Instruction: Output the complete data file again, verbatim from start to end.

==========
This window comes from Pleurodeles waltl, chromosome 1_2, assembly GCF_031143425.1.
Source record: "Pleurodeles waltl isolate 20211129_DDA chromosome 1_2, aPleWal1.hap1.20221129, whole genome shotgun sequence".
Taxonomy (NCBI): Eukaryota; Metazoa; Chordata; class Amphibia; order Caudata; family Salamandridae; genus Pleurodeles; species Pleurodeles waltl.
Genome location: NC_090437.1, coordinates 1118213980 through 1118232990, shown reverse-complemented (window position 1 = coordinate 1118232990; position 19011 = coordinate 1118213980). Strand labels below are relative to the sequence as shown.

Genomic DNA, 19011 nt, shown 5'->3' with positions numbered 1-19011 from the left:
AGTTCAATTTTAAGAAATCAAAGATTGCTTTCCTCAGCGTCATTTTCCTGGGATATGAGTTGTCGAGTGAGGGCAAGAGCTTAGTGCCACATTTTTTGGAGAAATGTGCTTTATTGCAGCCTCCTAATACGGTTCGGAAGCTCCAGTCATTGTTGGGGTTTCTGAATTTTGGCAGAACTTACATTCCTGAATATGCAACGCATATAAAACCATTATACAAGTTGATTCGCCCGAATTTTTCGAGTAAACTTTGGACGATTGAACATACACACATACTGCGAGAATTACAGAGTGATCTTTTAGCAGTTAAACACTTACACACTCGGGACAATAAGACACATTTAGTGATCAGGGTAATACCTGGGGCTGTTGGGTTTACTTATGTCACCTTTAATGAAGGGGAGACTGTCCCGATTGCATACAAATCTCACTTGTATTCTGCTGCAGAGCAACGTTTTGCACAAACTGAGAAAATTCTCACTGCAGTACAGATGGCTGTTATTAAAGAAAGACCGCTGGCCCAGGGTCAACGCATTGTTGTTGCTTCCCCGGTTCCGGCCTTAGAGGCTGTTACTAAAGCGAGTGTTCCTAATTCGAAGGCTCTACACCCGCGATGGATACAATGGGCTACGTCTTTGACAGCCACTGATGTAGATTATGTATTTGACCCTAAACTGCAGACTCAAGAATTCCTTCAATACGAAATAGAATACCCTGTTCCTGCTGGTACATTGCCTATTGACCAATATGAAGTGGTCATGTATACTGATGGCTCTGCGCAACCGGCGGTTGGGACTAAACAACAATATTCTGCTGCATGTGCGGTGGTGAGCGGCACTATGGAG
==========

This window comes from Pleurodeles waltl, chromosome 1_2, assembly GCF_031143425.1.
Source record: "Pleurodeles waltl isolate 20211129_DDA chromosome 1_2, aPleWal1.hap1.20221129, whole genome shotgun sequence".
Taxonomy (NCBI): Eukaryota; Metazoa; Chordata; class Amphibia; order Caudata; family Salamandridae; genus Pleurodeles; species Pleurodeles waltl.
Genome location: NC_090437.1, coordinates 1118213980 through 1118232990, shown reverse-complemented (window position 1 = coordinate 1118232990; position 19011 = coordinate 1118213980). Strand labels below are relative to the sequence as shown.

Genomic DNA, 19011 nt, shown 5'->3' with positions numbered 1-19011 from the left:
AGTTCAATTTTAAGAAATCAAAGATTGCTTTCCTCAGCGTCATTTTCCTGGGATATGAGTTGTCGAGTGAGGGCAAGAGCTTAGTGCCACATTTTTTGGAGAAATGTGCTTTATTGCAGCCTCCTAATACGGTTCGGAAGCTCCAGTCATTGTTGGGGTTTCTGAATTTTGGCAGAACTTACATTCCTGAATATGCAACGCATATAAAACCATTATACAAGTTGATTCGCCCGAATTTTTCGAGTAAACTTTGGACGATTGAACATACACACATACTGCGAGAATTACAGAGTGATCTTTTAGCAGTTAAACACTTACACACTCGGGACAATAAGACACATTTAGTGATCAGGGTAATACCTGGGGCTGTTGGGTTTACTTATGTCACCTTTAATGAAGGGGAGACTGTCCCGATTGCATACAAATCTCACTTGTATTCTGCTGCAGAGCAACGTTTTGCACAAACTGAGAAAATTCTCACTGCAGTACAGATGGCTGTTATTAAAGAAAGACCGCTGGCCCAGGGTCAACGCATTGTTGTTGCTTCCCCGGTTCCGGCCTTAGAGGCTGTTACTAAAGCGAGTGTTCCTAATTCGAAGGCTCTACACCCGCGATGGATACAATGGGCTACGTCTTTGACAGCCACTGATGTAGATTATGTATTTGACCCTAAACTGCAGACTCAAGAATTCCTTCAATACGAAATAGAATACCCTGTTCCTGCTGGTACATTGCCTATTGACCAATATGAAGTGGTCATGTATACTGATGGCTCTGCGCAACCGGCGGTTGGGACTAAACAACAATATTCTGCTGCATGTGCGGTGGTGAGCGGCACTATGGAG